- The why and the how of top investor and proxy advisor decisions on management board compensation
- Investors and proxy advisors have market power but lack transparency
- The need for a Stewardship Code for investors and proxy advisors as well as a new quality of investor relations dialog
Frankfurt, Germany, December 27, 2017. A joint study by hkp/// group und Ipreo, Say-on-Pay – Which way does the coin flip?, analyzes the ownership structure of DAX index listed companies and decisions taken by the top 30 investors in relation to management board compensation.
According to the study, 40% of shares in DAX companies that are owned by institutional investors are passively managed, i.e. they automatically simulate an index, for example. German institutional shareholders hold only a minority 17% of these shares. ESG criteria (environmental, social and governance) feature more and more heavily in the voting behavior and investment decisions of investors. This background has led to directors' remuneration being viewed particularly critically. In 2017 alone, three of eight say-on-pay votes were rejected. Without anchor investors, more than half of resolutions would have failed.
Proxy advisors, and especially the two market leaders ISS and Glass Lewis, play a key role in say-on-pay voting. Even though most of the major investment houses have their own Governance Departments, almost all use proxy advisor services. The voting behavior of 44% of the top 30 investors is almost identical to the recommendations made by proxy advisors. This influence is considerably greater with smaller investors, since their voting behavior is de facto outsourced to proxy advisors.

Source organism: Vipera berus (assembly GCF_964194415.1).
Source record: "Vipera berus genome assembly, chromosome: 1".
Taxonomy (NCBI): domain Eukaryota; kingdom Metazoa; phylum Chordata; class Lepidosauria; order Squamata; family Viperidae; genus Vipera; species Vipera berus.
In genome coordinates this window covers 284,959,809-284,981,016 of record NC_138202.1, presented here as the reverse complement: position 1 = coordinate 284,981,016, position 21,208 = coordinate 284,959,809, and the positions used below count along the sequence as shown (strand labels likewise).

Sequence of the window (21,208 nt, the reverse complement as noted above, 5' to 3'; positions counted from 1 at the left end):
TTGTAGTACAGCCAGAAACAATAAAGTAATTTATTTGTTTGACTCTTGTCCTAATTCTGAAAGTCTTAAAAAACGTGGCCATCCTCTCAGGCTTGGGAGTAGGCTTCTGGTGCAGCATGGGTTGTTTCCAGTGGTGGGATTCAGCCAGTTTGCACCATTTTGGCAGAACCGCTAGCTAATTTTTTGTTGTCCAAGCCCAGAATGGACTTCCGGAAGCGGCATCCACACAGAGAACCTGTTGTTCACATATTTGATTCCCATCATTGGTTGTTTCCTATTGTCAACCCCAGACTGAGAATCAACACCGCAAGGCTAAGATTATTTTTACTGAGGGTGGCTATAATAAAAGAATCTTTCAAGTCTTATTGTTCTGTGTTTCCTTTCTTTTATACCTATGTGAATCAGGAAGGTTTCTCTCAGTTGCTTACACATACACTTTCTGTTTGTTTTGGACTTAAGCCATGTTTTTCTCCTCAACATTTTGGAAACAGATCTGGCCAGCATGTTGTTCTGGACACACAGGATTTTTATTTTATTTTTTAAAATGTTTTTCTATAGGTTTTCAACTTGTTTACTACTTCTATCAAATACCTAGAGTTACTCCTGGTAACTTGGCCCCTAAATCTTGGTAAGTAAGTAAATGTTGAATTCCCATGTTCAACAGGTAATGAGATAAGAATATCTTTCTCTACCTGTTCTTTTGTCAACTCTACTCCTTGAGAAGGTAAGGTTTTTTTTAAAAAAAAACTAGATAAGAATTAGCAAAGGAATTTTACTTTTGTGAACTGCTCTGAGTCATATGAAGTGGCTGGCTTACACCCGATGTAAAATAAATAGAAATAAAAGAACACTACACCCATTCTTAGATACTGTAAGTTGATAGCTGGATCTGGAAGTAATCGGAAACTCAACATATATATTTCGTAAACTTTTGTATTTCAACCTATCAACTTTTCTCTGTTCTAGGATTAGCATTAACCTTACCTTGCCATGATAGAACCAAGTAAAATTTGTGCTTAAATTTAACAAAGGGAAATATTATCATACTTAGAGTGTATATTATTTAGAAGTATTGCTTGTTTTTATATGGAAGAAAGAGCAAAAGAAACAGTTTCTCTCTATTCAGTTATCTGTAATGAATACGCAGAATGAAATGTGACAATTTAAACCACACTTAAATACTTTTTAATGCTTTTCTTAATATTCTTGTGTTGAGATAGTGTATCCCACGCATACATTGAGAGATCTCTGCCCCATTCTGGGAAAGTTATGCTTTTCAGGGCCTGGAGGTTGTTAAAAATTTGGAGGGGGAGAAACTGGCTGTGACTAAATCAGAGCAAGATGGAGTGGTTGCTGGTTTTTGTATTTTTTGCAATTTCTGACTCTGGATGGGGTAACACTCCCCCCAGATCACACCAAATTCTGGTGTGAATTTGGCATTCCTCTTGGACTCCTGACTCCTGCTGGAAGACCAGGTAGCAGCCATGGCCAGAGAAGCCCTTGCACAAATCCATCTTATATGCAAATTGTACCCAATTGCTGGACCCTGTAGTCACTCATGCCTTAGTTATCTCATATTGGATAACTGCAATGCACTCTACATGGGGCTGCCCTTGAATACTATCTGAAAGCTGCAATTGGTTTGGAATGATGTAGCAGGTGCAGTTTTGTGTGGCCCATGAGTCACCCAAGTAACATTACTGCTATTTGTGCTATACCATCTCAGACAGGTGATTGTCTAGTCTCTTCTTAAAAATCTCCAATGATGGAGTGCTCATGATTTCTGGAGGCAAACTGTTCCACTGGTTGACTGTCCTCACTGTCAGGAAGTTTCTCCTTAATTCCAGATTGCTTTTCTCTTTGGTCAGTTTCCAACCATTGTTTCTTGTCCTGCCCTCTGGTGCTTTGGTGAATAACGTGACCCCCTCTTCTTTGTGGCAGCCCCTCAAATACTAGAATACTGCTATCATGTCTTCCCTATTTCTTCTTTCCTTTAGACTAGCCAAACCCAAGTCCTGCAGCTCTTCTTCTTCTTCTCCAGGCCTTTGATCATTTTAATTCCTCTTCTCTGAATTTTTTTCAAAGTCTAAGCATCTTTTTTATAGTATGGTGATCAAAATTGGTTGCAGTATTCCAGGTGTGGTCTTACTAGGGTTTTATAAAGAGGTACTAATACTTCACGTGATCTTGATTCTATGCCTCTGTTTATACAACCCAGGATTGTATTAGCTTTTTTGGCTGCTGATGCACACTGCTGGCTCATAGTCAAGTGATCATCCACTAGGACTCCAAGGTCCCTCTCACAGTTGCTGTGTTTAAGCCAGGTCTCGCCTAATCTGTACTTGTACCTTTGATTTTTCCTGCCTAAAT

There is however, a great lack of transparency in matters relating to voting behavior and outcomes. Very few investors like BlackRock publish detailed guidelines governing their voting behavior. What is needed is a Stewardship Code, a code of conduct giving investors and proxy advisors clear directions on disclosure of their decision-making and voting activities.
“Investors all over the world are paying more attention to corporate governance and corporate social responsibility, the so-called ESG criteria. Passive investors are particularly active in this regard. They often view top-management compensation policies as a powerful lever to exert influence in completely unrelated areas,” explains Andreas Posavac, Managing Director of Ipreo.
Michael H. Kramarsch, Managing Partner of hkp/// group adds: “Investor behavior has become much more unpredictable in relation to management board compensation. Companies can no longer expect that the remuneration policy for their directors will be simply nodded through at an AGM. Rather, they must be prepared that the European Shareholder Rights Directive is making say-on-pay a permanent item on AGM agendas for all companies, instead of being tabled for discussion sporadically on those of just a few. Therefore, companies should engage and communicate proactively with the capital market.”
A selection of study findings
1) Continuing concentration on investor side and passive investments
The worldwide trend to larger and passive investments is reflected in the ownership structures of DAX companies. Ownership is highly concentrated in the hands of the major global institutional investors, who mostly engage in passive investment, in particular BlackRock (around USD 49 billion as a group), Norges Bank (approx. USD 28 billion) and Vanguard (approx. USD 25 billion). German institutional shareholders are clearly underrepresented with a share of about 17% (2017). In addition, the very heterogeneous investor landscape is constantly changing.
2) Management board compensation gaining importance